Thailand's economy emerged from a brief recessionary spell in the fourth quarter, recording 1.2 percent growth in gross domestic product.

Southeast Asia’s second largest economy, which had slumped into a technical recession last year on the back of setbacks in the exports sector as well as continued political unrest, is poised to record strong growth this year, according to analysts.

Growth is likely to pick up during the course of this year, led by strengthening domestic demand and exports to the rest of Asia, according to Sukhy Ubhi, Asia economist at Capital Economics.

The expansion in the fourth quarter was propelled by a surge in exports and a rise in household spending and government expenditure, Ubhi pointed out in a note.

With import growth holding steady, the turnaround in exports meant that net trade alone added around 2.2 percentage points to q/q growth, Ubhi said.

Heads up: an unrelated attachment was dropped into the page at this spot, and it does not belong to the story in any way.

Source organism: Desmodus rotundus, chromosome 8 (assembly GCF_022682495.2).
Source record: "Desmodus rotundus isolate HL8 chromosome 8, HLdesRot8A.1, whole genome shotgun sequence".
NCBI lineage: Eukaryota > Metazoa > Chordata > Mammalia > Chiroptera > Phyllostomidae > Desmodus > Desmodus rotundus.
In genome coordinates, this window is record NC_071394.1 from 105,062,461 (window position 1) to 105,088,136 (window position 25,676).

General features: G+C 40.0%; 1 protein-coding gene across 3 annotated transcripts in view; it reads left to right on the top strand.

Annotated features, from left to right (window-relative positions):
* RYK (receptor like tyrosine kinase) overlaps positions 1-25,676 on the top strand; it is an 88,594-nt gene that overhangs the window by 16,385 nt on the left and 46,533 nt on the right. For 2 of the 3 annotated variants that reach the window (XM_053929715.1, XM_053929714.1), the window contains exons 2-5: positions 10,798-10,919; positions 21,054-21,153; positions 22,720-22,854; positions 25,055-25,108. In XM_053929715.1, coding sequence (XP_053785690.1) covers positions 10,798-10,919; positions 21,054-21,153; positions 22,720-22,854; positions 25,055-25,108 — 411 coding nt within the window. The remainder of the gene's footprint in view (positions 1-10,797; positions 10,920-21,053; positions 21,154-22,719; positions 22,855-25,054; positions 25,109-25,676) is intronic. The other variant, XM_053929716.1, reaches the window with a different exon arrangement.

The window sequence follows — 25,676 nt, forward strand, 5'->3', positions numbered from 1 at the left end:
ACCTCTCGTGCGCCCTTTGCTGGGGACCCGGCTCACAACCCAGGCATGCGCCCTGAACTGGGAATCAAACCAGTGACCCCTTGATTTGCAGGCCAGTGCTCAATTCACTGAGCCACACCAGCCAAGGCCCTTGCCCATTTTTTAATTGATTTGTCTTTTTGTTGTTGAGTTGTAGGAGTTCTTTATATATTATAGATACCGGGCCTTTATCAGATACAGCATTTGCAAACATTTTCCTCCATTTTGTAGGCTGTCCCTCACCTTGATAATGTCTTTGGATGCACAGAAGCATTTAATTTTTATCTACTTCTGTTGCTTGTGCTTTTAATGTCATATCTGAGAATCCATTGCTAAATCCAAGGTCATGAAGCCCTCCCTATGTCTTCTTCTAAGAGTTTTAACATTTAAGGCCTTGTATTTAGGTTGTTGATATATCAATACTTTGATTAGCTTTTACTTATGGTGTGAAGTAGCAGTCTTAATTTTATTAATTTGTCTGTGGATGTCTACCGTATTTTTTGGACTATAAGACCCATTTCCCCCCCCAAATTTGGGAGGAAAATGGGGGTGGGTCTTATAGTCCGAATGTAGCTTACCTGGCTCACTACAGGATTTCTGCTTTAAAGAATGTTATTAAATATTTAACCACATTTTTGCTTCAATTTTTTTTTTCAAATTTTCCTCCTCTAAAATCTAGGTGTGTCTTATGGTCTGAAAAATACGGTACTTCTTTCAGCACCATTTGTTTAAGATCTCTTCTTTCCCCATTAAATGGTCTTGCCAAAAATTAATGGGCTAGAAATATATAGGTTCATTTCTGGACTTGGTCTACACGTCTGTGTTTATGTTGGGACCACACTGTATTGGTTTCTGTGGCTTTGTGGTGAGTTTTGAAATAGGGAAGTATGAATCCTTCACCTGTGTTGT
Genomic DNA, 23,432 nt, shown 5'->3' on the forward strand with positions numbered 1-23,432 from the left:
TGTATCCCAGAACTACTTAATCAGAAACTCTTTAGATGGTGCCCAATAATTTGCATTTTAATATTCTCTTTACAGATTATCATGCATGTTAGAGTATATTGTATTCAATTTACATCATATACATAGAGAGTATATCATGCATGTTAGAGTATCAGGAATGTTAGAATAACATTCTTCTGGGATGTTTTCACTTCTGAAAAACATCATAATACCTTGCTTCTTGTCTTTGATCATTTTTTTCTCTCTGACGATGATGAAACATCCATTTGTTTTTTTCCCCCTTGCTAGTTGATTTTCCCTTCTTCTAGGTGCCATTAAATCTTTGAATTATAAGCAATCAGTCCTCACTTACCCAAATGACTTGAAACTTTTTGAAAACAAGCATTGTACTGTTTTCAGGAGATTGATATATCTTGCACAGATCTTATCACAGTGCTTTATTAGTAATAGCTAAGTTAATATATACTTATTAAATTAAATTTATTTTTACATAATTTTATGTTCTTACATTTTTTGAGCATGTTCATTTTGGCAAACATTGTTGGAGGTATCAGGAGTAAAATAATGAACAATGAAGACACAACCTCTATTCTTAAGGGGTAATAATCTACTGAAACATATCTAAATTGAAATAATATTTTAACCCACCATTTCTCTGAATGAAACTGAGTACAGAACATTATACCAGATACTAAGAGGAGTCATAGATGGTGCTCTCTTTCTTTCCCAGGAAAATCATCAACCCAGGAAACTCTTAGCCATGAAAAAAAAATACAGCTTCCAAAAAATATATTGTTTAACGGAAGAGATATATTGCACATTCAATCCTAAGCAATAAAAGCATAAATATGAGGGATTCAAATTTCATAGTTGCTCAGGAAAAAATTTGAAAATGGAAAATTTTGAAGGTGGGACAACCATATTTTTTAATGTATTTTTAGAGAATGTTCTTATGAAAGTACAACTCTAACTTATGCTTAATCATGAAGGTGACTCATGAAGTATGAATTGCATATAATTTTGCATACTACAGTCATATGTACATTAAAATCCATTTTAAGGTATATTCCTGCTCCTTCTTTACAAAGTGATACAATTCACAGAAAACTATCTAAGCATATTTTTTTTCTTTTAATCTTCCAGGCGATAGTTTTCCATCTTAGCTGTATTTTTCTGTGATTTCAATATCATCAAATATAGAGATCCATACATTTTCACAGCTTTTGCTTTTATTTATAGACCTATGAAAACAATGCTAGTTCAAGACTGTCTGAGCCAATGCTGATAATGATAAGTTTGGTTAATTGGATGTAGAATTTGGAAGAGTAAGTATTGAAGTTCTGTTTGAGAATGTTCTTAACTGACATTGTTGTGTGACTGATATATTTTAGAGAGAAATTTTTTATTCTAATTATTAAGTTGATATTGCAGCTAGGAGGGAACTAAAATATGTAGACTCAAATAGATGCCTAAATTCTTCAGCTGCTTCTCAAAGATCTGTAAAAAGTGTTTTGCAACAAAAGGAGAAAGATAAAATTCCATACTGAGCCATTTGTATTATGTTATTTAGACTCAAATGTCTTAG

Though the state planning agency, which compiles the GDP data, has kept its 2011 economic growth forecast of between 3.5 and 4.5 percent, there are many things going for Thai economy, according to the analyst.

Primarily, the pick-up in foreign shipments and a continued growth in domestic demand will help the economy post strong growth.

January trade figures, which were also released today, show that exports started off the year well while company order books are in good shape. More generally, the business sentiment indicator has been climbing for several months and is at a high level, in part because worries over the global outlook have diminished in recent months, the analyst noted.

Overall, we expect GDP growth to pick up in coming quarters. We forecast the economy will expand by 4% this year and 5% in 2012...

However, the analyst points out that one key risk to the economy is the possibility that the upcoming elections could bring another bout of severe social unrest.

Ubhi also says the Bank of Thailand is likely to hike its repo rate by 25 basis points for the third consecutive meeting in March, to 2.5 percent, with further tightening to 3 percent by the third quarter.